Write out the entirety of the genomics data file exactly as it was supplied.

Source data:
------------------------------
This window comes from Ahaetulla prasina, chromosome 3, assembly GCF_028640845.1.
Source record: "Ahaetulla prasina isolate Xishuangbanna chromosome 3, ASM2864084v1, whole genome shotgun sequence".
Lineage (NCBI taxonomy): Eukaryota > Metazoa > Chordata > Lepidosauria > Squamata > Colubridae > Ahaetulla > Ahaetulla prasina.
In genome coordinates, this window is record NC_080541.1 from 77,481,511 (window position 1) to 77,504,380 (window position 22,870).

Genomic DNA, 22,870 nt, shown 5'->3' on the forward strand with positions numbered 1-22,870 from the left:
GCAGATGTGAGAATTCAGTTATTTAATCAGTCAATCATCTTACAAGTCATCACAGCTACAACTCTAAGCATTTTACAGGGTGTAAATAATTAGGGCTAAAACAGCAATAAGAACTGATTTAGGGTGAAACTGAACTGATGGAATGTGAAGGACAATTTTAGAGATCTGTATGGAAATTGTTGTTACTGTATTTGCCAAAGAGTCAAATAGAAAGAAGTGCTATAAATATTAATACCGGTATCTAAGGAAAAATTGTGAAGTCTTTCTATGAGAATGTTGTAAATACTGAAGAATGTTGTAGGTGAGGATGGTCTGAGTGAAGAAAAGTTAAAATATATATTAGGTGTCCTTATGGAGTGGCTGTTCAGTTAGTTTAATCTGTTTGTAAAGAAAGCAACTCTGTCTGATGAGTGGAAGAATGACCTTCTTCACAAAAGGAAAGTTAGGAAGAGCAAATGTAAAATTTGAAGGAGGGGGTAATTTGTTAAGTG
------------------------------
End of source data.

This window comes from Ahaetulla prasina, chromosome 3, assembly GCF_028640845.1.
Source record: "Ahaetulla prasina isolate Xishuangbanna chromosome 3, ASM2864084v1, whole genome shotgun sequence".
Lineage (NCBI taxonomy): Eukaryota > Metazoa > Chordata > Lepidosauria > Squamata > Colubridae > Ahaetulla > Ahaetulla prasina.
In genome coordinates, this window is record NC_080541.1 from 77,481,511 (window position 1) to 77,504,380 (window position 22,870).

Genomic DNA, 22,870 nt, shown 5'->3' on the forward strand with positions numbered 1-22,870 from the left:
GCAGATGTGAGAATTCAGTTATTTAATCAGTCAATCATCTTACAAGTCATCACAGCTACAACTCTAAGCATTTTACAGGGTGTAAATAATTAGGGCTAAAACAGCAATAAGAACTGATTTAGGGTGAAACTGAACTGATGGAATGTGAAGGACAATTTTAGAGATCTGTATGGAAATTGTTGTTACTGTATTTGCCAAAGAGTCAAATAGAAAGAAGTGCTATAAATATTAATACCGGTATCTAAGGAAAAATTGTGAAGTCTTTCTATGAGAATGTTGTAAATACTGAAGAATGTTGTAGGTGAGGATGGTCTGAGTGAAGAAAAGTTAAAATATATATTAGGTGTCCTTATGGAGTGGCTGTTCAGTTAGTTTAATCTGTTTGTAAAGAAAGCAACTCTGTCTGATGAGTGGAAGAATGACCTTCTTCACAAAAGGAAAGTTAGGAAGAGCAAATGTAAAATTTGAAGGAGGGGGTAATTTGTTAAGTG